Hull glassing sequence

I noticed the manual calls for my hybrid wood duck hull to be glassed prior to decking. The stitch and glue boats I am used to with plywood decks wait for glassing until after the boat is decked. I am guessing the hybrid hull is better protected during stripping by being glassed early. Anybody know?

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RE: Hull glassing sequence

i have built hybrids and if you want to wait until you have built the deck prior to glassing the hull, not a problem.  but i would recommend at least glassing the inside so that any dropped glue from the stripping process is easy to clean up.  if you have to temporarily hot glue forms in, that's also a bit harder to do on bare wood without creating a clean-up issue.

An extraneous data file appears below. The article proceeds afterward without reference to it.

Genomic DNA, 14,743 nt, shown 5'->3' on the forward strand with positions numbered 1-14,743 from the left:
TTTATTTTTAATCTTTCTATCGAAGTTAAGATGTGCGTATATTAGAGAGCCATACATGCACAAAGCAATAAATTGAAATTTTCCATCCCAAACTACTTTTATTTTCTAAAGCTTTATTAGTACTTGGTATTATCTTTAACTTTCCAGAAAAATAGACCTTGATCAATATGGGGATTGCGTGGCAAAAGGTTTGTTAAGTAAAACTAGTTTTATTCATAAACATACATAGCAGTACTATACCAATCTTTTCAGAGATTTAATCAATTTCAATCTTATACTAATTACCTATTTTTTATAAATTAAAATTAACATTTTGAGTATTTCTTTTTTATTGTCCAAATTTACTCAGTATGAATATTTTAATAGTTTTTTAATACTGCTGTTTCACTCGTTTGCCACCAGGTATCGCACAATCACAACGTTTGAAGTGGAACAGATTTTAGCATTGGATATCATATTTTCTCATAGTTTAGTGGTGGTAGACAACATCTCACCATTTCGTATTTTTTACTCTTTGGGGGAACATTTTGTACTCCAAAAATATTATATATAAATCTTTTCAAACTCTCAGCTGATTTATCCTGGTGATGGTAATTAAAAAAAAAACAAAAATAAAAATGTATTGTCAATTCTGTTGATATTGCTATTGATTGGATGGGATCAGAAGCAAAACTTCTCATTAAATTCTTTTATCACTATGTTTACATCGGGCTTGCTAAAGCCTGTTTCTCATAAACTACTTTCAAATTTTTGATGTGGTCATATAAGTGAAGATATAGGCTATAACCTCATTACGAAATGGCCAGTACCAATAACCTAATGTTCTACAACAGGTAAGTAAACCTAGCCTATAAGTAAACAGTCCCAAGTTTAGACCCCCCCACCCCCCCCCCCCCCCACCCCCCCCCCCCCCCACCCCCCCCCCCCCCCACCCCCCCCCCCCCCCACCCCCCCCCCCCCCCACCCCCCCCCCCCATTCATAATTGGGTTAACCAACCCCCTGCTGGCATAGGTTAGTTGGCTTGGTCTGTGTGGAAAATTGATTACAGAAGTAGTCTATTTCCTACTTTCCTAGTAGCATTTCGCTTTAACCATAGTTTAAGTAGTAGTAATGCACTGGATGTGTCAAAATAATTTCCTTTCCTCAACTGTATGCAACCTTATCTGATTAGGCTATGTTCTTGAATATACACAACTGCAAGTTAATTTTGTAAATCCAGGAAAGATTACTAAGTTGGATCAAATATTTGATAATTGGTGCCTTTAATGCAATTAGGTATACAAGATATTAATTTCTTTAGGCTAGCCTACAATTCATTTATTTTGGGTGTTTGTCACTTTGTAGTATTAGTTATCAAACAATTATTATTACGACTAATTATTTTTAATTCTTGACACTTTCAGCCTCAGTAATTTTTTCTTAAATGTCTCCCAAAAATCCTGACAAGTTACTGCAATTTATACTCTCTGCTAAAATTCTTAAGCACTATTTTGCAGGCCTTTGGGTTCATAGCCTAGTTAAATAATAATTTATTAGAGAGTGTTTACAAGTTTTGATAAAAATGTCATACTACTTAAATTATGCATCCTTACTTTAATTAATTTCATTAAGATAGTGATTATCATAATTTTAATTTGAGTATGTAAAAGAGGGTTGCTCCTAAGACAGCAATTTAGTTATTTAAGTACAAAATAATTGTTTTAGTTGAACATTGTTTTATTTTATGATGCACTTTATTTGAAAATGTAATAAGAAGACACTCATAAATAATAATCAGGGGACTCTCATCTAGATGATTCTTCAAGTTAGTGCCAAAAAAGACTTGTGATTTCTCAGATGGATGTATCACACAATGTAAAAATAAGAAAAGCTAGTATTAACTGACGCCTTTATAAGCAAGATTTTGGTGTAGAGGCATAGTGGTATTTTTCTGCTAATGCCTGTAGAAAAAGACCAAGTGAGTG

the only other thoughts i can offer are....

coming back to the hull, it is a bit more stable as a building platform if the seams at least are tack glued....vs just wired.

if you are doing the hull bright on a hybrid, you will need to be careful to not accidently sand through the plys at the shearline....which may also suggest why glassing it in advance (to protect the shearline) might be a good idea.

my variation on the glassing schedule is to attach the deck to the glassed hull prior to glassing the outside of the deck.  this way i do not have to use a seam on the outside...i just use the deck glass to also create a seam.



RE: Hull glassing sequence

   Definitely improves the strength of the hull for the remaining work. The interior needs taken to at least the first fill coat to keep rigid, strong and protect the wood. Just finished installing my deck forms. Had to adjust one form, but otherwise ended up with a fair surface from bow to stern. Had to work on my means of setting the forms though. Building from plans omits a bunch of the simplification of the construction process a kit offers. Looking forward to stripping.

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